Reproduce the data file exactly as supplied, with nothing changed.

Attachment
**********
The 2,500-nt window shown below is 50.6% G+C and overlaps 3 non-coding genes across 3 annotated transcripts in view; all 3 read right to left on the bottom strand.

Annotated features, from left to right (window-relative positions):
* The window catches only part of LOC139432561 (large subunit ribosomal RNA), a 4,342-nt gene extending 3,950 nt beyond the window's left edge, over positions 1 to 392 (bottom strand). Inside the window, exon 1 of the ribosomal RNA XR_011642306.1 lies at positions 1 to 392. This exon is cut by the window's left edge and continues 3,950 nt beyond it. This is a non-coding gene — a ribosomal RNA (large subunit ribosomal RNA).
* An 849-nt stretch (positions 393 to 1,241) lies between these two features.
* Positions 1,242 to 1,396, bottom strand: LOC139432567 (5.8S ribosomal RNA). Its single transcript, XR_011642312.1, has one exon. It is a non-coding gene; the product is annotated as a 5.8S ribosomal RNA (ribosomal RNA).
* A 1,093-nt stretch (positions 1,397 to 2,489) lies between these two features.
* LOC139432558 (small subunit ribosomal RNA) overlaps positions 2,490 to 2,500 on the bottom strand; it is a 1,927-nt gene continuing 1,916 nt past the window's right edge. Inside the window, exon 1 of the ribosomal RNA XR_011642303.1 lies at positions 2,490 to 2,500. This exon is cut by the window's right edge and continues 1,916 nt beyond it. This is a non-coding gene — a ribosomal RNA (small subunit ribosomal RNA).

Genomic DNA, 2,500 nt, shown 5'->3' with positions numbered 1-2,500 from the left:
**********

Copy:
The 2,500-nt window shown below is 50.6% G+C and overlaps 3 non-coding genes across 3 annotated transcripts in view; all 3 read right to left on the bottom strand.

Annotated features, from left to right (window-relative positions):
* The window catches only part of LOC139432561 (large subunit ribosomal RNA), a 4,342-nt gene extending 3,950 nt beyond the window's left edge, over positions 1 to 392 (bottom strand). Inside the window, exon 1 of the ribosomal RNA XR_011642306.1 lies at positions 1 to 392. This exon is cut by the window's left edge and continues 3,950 nt beyond it. This is a non-coding gene — a ribosomal RNA (large subunit ribosomal RNA).
* An 849-nt stretch (positions 393 to 1,241) lies between these two features.
* Positions 1,242 to 1,396, bottom strand: LOC139432567 (5.8S ribosomal RNA). Its single transcript, XR_011642312.1, has one exon. It is a non-coding gene; the product is annotated as a 5.8S ribosomal RNA (ribosomal RNA).
* A 1,093-nt stretch (positions 1,397 to 2,489) lies between these two features.
* LOC139432558 (small subunit ribosomal RNA) overlaps positions 2,490 to 2,500 on the bottom strand; it is a 1,927-nt gene continuing 1,916 nt past the window's right edge. Inside the window, exon 1 of the ribosomal RNA XR_011642303.1 lies at positions 2,490 to 2,500. This exon is cut by the window's right edge and continues 1,916 nt beyond it. This is a non-coding gene — a ribosomal RNA (small subunit ribosomal RNA).

Genomic DNA, 2,500 nt, shown 5'->3' with positions numbered 1-2,500 from the left: